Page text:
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Integrating plant functional traits, genetics, phenotypic plasticity, and community structure to assess the impact of climate change on native plants in the southwestern U.S.

Cooper, Hillary Florence (2018) Integrating plant functional traits, genetics, phenotypic plasticity, and community structure to assess the impact of climate change on native plants in the southwestern U.S. Doctoral thesis, Northern Arizona University.

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The southwestern U.S. is a hot spot of extreme climate change, where increasing temperatures and limited water has resulted in more frequent and severe heatwave, drought, and fire events, subsequently affecting species traits, distributions, interactions, and prevalence across the landscape. These climate extremes, combined with competition from exotic species, has resulted in the degradation of many native ecosystems, including large pine forests and riparian corridors throughout the west. In this dissertation, I examine the impact of climate change in the southwestern United States on the ecological and evolutionary processes influencing species occurrence and traits at the plant community, population, and genotype level. First, I analyze the natural climate change event of severe drought in the Northern Arizona cinderfields to understand the response of whole plant communities to the combined effects of drought-stress and overstory tree mortality. In this long-term observational study, I combine traditional taxonomic metrics with community phylogenetic measures. In the next two studies, I utilize an experimental model of climate change through the use of replicated common garden experiments, where populations of Fremont cottonwood were transplanted into environments ranging from 12°C hotter and 10°C colder compared to their origin sites. Using this design, I first explore the degree of genetic (G), environment (E), and GxE effects on two phenology traits, spring bud flush and fall bud set, within and across the three common gardens. The use of cloned genotypes allowed for the study of phenotypic plasticity for these traits, and the degree of genetic variation, and thus evolutionary potential, for plasticity. Lastly, I compared the among-population quantitative variation in phenology, growth, and leaf traits found in each common garden to their neutral genetic variation using QST-FST analysis to understand the role of climate-driven natural selection and the degree of local adaptation in shaping large phenotypic divergences across the species range. Together, these studies can help inform how important native species will respond to extreme climate events, and help shape management guidelines to ensure healthy and productive ecosystems are preserved.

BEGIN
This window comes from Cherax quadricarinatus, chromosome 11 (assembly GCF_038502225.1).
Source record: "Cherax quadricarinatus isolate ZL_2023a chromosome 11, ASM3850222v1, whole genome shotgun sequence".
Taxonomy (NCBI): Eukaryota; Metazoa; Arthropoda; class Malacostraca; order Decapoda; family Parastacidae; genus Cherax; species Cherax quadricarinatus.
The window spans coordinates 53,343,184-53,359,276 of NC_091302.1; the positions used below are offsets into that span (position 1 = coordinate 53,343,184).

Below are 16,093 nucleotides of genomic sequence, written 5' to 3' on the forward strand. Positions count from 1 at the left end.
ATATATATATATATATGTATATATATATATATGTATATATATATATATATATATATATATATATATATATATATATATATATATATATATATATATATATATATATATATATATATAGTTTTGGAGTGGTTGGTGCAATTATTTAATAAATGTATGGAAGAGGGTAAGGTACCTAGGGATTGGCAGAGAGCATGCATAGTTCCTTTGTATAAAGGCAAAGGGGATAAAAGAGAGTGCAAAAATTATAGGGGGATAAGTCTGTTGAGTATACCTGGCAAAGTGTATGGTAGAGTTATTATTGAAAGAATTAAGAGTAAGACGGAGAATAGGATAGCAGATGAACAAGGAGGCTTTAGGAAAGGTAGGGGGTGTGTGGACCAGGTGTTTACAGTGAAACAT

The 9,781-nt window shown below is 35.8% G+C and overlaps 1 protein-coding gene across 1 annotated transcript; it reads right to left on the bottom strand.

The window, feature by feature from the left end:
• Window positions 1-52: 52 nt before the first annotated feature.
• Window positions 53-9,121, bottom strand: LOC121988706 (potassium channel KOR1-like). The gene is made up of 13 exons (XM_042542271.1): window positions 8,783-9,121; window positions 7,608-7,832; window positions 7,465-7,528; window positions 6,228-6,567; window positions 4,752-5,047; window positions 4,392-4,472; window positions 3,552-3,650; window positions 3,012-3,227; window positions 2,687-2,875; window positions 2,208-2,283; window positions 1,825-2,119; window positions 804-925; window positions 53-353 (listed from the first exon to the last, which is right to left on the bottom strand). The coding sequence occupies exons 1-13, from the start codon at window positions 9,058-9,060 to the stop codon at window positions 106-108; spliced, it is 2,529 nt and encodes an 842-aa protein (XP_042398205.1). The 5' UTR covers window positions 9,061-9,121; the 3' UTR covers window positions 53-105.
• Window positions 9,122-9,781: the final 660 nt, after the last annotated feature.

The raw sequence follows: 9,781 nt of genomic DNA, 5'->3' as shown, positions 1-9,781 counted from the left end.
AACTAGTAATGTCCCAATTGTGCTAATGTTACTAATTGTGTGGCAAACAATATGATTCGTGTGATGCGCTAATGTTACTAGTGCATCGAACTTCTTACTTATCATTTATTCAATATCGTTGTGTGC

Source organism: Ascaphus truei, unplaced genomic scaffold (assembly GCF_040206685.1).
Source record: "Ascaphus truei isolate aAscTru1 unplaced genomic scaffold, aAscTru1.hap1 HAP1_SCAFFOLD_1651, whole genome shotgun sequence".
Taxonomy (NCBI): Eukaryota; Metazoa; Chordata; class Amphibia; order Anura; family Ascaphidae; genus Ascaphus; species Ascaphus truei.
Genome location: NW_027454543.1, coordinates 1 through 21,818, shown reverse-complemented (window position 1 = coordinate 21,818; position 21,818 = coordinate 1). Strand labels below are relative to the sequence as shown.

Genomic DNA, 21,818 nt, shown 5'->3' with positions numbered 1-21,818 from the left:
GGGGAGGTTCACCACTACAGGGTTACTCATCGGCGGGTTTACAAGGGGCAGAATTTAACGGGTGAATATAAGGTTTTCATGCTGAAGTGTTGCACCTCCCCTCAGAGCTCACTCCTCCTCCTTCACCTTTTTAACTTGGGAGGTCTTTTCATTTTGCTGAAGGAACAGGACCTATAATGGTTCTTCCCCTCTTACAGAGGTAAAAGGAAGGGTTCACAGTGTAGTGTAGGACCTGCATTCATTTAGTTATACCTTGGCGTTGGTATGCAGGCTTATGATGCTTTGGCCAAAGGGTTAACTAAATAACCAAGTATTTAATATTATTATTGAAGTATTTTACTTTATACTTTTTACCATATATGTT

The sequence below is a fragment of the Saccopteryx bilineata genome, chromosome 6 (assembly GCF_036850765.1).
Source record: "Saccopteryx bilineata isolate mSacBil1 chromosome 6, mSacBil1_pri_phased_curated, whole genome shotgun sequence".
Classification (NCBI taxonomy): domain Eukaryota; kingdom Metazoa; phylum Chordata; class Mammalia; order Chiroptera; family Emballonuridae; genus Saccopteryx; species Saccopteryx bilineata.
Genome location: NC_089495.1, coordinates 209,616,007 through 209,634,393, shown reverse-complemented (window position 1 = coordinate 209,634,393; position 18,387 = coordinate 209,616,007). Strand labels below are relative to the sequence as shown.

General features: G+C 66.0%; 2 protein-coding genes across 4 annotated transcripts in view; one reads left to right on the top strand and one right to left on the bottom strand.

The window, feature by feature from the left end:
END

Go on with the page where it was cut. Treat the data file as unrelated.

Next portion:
Item Type: Thesis (Doctoral)
Publisher’s Statement: © Copyright is held by the author. Digital access to this material is made possible by the Cline Library, Northern Arizona University. Further transmission, reproduction or presentation of protected items is prohibited except with permission of the author.
Keywords: Climate change; Ecology; Functional Traits; Native plants; Southwestern US
Subjects: Q Science > QH Natural history
NAU Depositing Author Academic Status: Student
Department/Unit: Graduate College > Theses and Dissertations
College of the Environment, Forestry, and Natural Sciences > Biological Sciences
Date Deposited: 29 Mar 2019 21:00
URI: http://openknowledge.nau.edu/id/eprint/5416

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